Two divergent immigration trends are impacting the U.S. labor force in the recession. Census Bureau data suggest that the illegal alien population has declined by 1.7 million, or about 14 percent, since peaking in the summer of 2007. Over that period the annual number of returnees has doubled compared to earlier in the decade, while illegal entrants are down by one-third. Fewer job opportunities and increased enforcement are the major reasons for the trend.

By contrast, legal immigration continues at historically high numbers, virtually unaffected by U.S. economic conditions. This includes legal immigrants from Mexico, the top country of origin for illegal immigrants.

This is not surprising. Most legal immigrants are admitted based on one overriding variable: whether the entrant has a family member already residing in the United States. Family-based visas can, in many cases, take years to secure. Employer-sponsored visas account for a relatively small share of the overall legal influx.

(Note that demand for employer-sponsored visas should decrease in a down economy — but it hasn’t. This anomaly confirms what many of us have long suspected: U.S. employers prefer low-wage foreign workers to equally skilled — and readily available — natives.)

In 2008 1.1 million new immigrants and 400,000 “temporary workers” were allowed to enter and take up residence.  (DHS)

Most will receive work permits and look for jobs. This translates to as many as 125,000 new immigrant job seekers per month, 29,000 per week, and 4,100 per day.

Implication: one year’s worth of legal immigration could easily take most of the 650,000 jobs the Obama Administration claims were saved or created by its stimulus package.

A Moratorium and Native Wages

“After World War I, laws were passed severely limiting immigration. Only a trickle of immigrants have been admitted since then.…By keeping supply down, immigration policy tends to keep wages high.”

— Paul Samuelson, Economics[1964]

Perhaps the most compelling reason for a moratorium is to protect native workers from job and wage losses. Economics 101 teaches that an increase in the supply of labor will reduce the price (wage) of labor. Because immigrants are generally younger than natives, they account for an even larger share of labor force growth than population growth.

Immigrants accounted for nearly 50 percent of U.S. labor force growth between 1996 and 2000, and as much as 60 percent of the increase between 2000 and 2004.

If net immigration continues at current levels, new immigrants and their children will account for all of the growth in the U.S. labor force between 2010 and 2030.  The resulting wage loss to native (and earlier immigrant) workers will occur regardless of whether the new arrivals are legal or illegal, temporary or permanent.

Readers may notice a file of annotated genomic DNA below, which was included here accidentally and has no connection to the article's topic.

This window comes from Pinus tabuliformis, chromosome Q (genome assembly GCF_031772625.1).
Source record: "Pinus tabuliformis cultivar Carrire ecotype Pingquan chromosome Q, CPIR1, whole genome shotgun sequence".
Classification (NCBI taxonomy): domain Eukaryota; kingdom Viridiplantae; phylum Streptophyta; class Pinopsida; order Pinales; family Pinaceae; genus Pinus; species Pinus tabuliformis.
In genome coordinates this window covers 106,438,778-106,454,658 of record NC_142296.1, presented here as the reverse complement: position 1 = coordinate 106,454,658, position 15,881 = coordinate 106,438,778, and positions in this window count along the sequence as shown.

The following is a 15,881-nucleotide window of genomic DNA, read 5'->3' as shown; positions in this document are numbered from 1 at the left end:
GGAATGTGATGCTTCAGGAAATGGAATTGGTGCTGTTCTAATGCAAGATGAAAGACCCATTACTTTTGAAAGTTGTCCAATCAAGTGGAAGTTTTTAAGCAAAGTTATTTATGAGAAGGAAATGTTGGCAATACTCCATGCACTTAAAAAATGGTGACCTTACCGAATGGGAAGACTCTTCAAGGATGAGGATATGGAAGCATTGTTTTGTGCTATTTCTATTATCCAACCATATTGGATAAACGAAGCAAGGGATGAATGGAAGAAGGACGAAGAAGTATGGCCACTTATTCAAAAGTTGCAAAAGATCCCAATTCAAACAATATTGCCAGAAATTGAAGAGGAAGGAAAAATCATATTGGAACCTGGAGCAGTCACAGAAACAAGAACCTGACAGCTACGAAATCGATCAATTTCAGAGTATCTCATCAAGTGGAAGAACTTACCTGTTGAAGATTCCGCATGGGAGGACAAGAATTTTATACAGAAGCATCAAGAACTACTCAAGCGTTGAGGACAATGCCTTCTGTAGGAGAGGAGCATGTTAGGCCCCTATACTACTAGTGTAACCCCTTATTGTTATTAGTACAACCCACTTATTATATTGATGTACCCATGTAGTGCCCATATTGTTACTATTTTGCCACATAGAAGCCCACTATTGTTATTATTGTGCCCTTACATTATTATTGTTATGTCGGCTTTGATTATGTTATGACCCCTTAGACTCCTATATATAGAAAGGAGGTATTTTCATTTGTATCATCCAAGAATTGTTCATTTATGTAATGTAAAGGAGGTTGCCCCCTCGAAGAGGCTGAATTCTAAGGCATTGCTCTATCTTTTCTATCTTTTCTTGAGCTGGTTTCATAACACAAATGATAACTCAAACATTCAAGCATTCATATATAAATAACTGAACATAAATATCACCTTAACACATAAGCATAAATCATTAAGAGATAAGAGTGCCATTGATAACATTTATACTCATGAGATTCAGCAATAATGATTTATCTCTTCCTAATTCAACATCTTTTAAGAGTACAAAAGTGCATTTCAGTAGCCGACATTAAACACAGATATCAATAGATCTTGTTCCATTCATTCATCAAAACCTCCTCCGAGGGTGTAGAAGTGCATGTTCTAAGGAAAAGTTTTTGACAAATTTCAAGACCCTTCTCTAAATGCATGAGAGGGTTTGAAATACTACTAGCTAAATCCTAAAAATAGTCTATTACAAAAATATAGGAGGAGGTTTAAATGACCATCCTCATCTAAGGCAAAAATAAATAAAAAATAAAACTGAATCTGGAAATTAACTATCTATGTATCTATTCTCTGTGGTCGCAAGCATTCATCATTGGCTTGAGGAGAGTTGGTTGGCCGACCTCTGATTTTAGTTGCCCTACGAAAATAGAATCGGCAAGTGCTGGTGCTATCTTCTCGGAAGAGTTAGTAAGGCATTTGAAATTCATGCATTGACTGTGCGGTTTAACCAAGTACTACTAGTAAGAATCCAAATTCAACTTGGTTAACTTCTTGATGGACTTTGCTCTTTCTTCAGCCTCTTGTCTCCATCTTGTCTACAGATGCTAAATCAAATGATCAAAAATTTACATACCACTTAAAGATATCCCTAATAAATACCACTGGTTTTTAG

Harvard economist George Borjas has quantified the problem. Among his research findings

  • Immigrants arriving between 1980 and 2000 reduced the average annual earnings of native-born men by about $1,700 or roughly 4 percent.

  • Among high school dropouts, who roughly correspond to the poorest tenth of the workforce, the impact was even larger — a 7.4 percent wage reduction.

  • Wage losses of native-born Blacks and Hispanics are significantly larger than those for whites because a much larger share of those minorities directly compete with immigrants.

  • Native-born college graduates are not immune; their income is 3.6 percent lower due to the two decades worth of competing immigrants.

Borjas’ rule of thumb: native wages fall by 3 to 4 percent for each 10 percent increase in the foreign-born share of the workforce. 

These are national averages. States with high and rapidly growing concentrations of immigrant workers will experience above-average wage reductions. Conversely, their native-born workers stand to gain the most from a moratorium.

The disparity is vast. In 2005, for example, the foreign-born share of state populations [labor forces] ranged from 27.2 percent in California to 1.2 percent in Maine. Similarly, immigrant population growth in 2000-2005 ranged from 7.4 percent per year in Delaware to an average annual decline of 0.2 percent in Hawaii.

Future research should estimate the wage gains for native workers in the various states arising from a moratorium.

But, but: Doesn’t higher population growth=higher GDP growth?

A typical pro-immigration screed runs like this:

“Relatively faster growth in the US population will translate into relatively faster economic growth… This is not optimism, but simple arithmetic. Japan and many European countries face long-term stagnation or even decline in their real GDPs and hence the aggregate economic and fiscal resources available to pursue future-oriented agendas, from investing in the young to investing in national defense.”